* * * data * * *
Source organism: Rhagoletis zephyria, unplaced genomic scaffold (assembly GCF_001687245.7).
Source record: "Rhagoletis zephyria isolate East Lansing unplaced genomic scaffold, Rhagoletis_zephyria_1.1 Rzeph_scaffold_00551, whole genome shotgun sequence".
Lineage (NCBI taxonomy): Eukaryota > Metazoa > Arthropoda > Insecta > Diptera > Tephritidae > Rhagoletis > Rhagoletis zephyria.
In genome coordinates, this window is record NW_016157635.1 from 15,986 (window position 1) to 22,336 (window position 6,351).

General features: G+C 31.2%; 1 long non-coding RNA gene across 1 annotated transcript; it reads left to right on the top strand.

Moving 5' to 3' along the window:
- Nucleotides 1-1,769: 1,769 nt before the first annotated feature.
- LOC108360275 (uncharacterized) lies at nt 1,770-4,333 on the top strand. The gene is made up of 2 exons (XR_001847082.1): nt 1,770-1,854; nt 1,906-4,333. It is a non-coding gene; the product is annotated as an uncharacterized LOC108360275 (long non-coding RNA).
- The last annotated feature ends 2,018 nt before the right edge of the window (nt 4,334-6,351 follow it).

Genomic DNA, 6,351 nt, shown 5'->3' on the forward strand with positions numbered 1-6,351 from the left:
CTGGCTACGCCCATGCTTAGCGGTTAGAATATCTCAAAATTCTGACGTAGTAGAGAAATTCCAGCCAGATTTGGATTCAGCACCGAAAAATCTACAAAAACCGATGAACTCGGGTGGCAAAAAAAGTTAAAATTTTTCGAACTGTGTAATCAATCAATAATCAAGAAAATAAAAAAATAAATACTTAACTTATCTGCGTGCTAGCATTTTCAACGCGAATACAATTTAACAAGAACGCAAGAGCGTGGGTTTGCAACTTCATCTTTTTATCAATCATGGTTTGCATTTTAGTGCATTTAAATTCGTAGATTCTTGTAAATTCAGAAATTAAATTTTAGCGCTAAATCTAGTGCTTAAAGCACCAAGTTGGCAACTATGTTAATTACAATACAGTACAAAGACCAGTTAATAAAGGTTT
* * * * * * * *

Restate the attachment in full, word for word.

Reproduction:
Source organism: Rhagoletis zephyria, unplaced genomic scaffold (assembly GCF_001687245.7).
Source record: "Rhagoletis zephyria isolate East Lansing unplaced genomic scaffold, Rhagoletis_zephyria_1.1 Rzeph_scaffold_00551, whole genome shotgun sequence".
Lineage (NCBI taxonomy): Eukaryota > Metazoa > Arthropoda > Insecta > Diptera > Tephritidae > Rhagoletis > Rhagoletis zephyria.
In genome coordinates, this window is record NW_016157635.1 from 15,986 (window position 1) to 22,336 (window position 6,351).

General features: G+C 31.2%; 1 long non-coding RNA gene across 1 annotated transcript; it reads left to right on the top strand.

Moving 5' to 3' along the window:
- Nucleotides 1-1,769: 1,769 nt before the first annotated feature.
- LOC108360275 (uncharacterized) lies at nt 1,770-4,333 on the top strand. The gene is made up of 2 exons (XR_001847082.1): nt 1,770-1,854; nt 1,906-4,333. It is a non-coding gene; the product is annotated as an uncharacterized LOC108360275 (long non-coding RNA).
- The last annotated feature ends 2,018 nt before the right edge of the window (nt 4,334-6,351 follow it).

Genomic DNA, 6,351 nt, shown 5'->3' on the forward strand with positions numbered 1-6,351 from the left:
CTGGCTACGCCCATGCTTAGCGGTTAGAATATCTCAAAATTCTGACGTAGTAGAGAAATTCCAGCCAGATTTGGATTCAGCACCGAAAAATCTACAAAAACCGATGAACTCGGGTGGCAAAAAAAGTTAAAATTTTTCGAACTGTGTAATCAATCAATAATCAAGAAAATAAAAAAATAAATACTTAACTTATCTGCGTGCTAGCATTTTCAACGCGAATACAATTTAACAAGAACGCAAGAGCGTGGGTTTGCAACTTCATCTTTTTATCAATCATGGTTTGCATTTTAGTGCATTTAAATTCGTAGATTCTTGTAAATTCAGAAATTAAATTTTAGCGCTAAATCTAGTGCTTAAAGCACCAAGTTGGCAACTATGTTAATTACAATACAGTACAAAGACCAGTTAATAAAGGTTT